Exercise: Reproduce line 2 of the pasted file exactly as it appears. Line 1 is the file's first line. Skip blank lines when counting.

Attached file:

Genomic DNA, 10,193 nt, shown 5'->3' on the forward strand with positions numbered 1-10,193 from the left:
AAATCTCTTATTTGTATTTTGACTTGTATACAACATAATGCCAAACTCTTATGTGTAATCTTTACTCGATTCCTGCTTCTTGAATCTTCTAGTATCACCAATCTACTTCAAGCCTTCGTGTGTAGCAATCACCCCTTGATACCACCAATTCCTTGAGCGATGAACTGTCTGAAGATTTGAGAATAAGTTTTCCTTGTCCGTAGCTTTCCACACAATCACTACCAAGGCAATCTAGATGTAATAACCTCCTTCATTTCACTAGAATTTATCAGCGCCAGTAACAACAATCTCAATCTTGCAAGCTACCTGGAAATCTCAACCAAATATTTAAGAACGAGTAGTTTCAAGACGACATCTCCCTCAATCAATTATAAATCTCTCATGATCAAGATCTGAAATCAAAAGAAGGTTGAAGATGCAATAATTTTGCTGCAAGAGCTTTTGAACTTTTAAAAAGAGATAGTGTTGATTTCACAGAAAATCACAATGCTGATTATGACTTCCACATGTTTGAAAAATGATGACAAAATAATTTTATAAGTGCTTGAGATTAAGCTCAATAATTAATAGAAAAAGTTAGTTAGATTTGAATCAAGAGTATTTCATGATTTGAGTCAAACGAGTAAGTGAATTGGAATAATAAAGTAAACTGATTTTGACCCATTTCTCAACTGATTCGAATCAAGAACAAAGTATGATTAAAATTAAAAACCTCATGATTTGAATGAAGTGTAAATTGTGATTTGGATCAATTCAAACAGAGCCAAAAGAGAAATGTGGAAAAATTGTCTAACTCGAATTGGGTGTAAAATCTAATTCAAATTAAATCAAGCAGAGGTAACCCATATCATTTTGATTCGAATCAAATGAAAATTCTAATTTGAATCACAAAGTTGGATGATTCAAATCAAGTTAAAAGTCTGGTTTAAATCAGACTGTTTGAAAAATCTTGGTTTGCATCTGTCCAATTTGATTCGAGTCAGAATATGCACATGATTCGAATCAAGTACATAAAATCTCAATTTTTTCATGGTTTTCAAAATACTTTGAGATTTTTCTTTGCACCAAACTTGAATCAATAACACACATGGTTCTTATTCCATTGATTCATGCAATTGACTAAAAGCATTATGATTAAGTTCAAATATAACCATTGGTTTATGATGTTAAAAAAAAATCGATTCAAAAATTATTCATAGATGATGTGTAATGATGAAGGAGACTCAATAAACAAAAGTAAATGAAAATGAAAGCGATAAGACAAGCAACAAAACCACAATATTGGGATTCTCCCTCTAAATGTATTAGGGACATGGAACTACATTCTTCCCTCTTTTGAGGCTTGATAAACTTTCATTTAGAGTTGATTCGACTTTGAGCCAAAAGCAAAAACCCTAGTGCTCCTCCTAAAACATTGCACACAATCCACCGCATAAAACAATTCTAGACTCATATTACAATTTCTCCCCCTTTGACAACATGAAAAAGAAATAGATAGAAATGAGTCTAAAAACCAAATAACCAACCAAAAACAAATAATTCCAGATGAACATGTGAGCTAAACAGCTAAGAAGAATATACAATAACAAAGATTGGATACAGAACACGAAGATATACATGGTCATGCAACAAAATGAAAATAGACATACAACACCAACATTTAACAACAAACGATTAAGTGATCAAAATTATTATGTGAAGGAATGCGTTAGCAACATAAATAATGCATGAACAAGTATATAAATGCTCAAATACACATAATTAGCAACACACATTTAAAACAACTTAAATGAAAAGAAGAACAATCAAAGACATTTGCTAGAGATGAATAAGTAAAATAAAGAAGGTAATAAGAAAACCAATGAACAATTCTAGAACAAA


AAATCTCTTATTTGTATTTTGACTTGTATACAACATAATGCCAAACTCTTATGTGTAATCTTTACTCGATTCCTGCTTCTTGAATCTTCTAGTATCACCAATCTACTTCAAGCCTTCGTGTGTAGCAATCACCCCTTGATACCACCAATTCCTTGAGCGATGAACTGTCTGAAGATTTGAGAATAAGTTTTCCTTGTCCGTAGCTTTCCACACAATCACTACCAAGGCAATCTAGATGTAATAACCTCCTTCATTTCACTAGAATTTATCAGCGCCAGTAACAACAATCTCAATCTTGCAAGCTACCTGGAAATCTCAACCAAATATTTAAGAACGAGTAGTTTCAAGACGACATCTCCCTCAATCAATTATAAATCTCTCATGATCAAGATCTGAAATCAAAAGAAGGTTGAAGATGCAATAATTTTGCTGCAAGAGCTTTTGAACTTTTAAAAAGAGATAGTGTTGATTTCACAGAAAATCACAATGCTGATTATGACTTCCACATGTTTGAAAAATGATGACAAAATAATTTTATAAGTGCTTGAGATTAAGCTCAATAATTAATAGAAAAAGTTAGTTAGATTTGAATCAAGAGTATTTCATGATTTGAGTCAAACGAGTAAGTGAATTGGAATAATAAAGTAAACTGATTTTGACCCATTTCTCAACTGATTCGAATCAAGAACAAAGTATGATTAAAATTAAAAACCTCATGATTTGAATGAAGTGTAAATTGTGATTTGGATCAATTCAAACAGAGCCAAAAGAGAAATGTGGAAAAATTGTCTAACTCGAATTGGGTGTAAAATCTAATTCAAATTAAATCAAGCAGAGGTAACCCATATCATTTTGATTCGAATCAAATGAAAATTCTAATTTGAATCACAAAGTTGGATGATTCAAATCAAGTTAAAAGTCTGGTTTAAATCAGACTGTTTGAAAAATCTTGGTTTGCATCTGTCCAATTTGATTCGAGTCAGAATATGCACATGATTCGAATCAAGTACATAAAATCTCAATTTTTTCATGGTTTTCAAAATACTTTGAGATTTTTCTTTGCACCAAACTTGAATCAATAACACACATGGTTCTTATTCCATTGATTCATGCAATTGACTAAAAGCATTATGATTAAGTTCAAATATAACCATTGGTTTATGATGTTAAAAAAAAATCGATTCAAAAATTATTCATAGATGATGTGTAATGATGAAGGAGACTCAATAAACAAAAGTAAATGAAAATGAAAGCGATAAGACAAGCAACAAAACCACAATATTGGGATTCTCCCTCTAAATGTATTAGGGACATGGAACTACATTCTTCCCTCTTTTGAGGCTTGATAAACTTTCATTTAGAGTTGATTCGACTTTGAGCCAAAAGCAAAAACCCTAGTGCTCCTCCTAAAACATTGCACACAATCCACCGCATAAAACAATTCTAGACTCATATTACAATTTCTCCCCCTTTGACAACATGAAAAAGAAATAGATAGAAATGAGTCTAAAAACCAAATAACCAACCAAAAACAAATAATTCCAGATGAACATGTGAGCTAAACAGCTAAGAAGAATATACAATAACAAAGATTGGATACAGAACACGAAGATATACATGGTCATGCAACAAAATGAAAATAGACATACAACACCAACATTTAACAACAAACGATTAAGTGATCAAAATTATTATGTGAAGGAATGCGTTAGCAACATAAATAATGCATGAACAAGTATATAAATGCTCAAATACACATAATTAGCAACACACATTTAAAACAACTTAAATGAAAAGAAGAACAATCAAAGACATTTGCTAGAGATGAATAAGTAAAATAAAGAAGGTAATAAGAAAACCAATGAACAATTCTAGAACAAA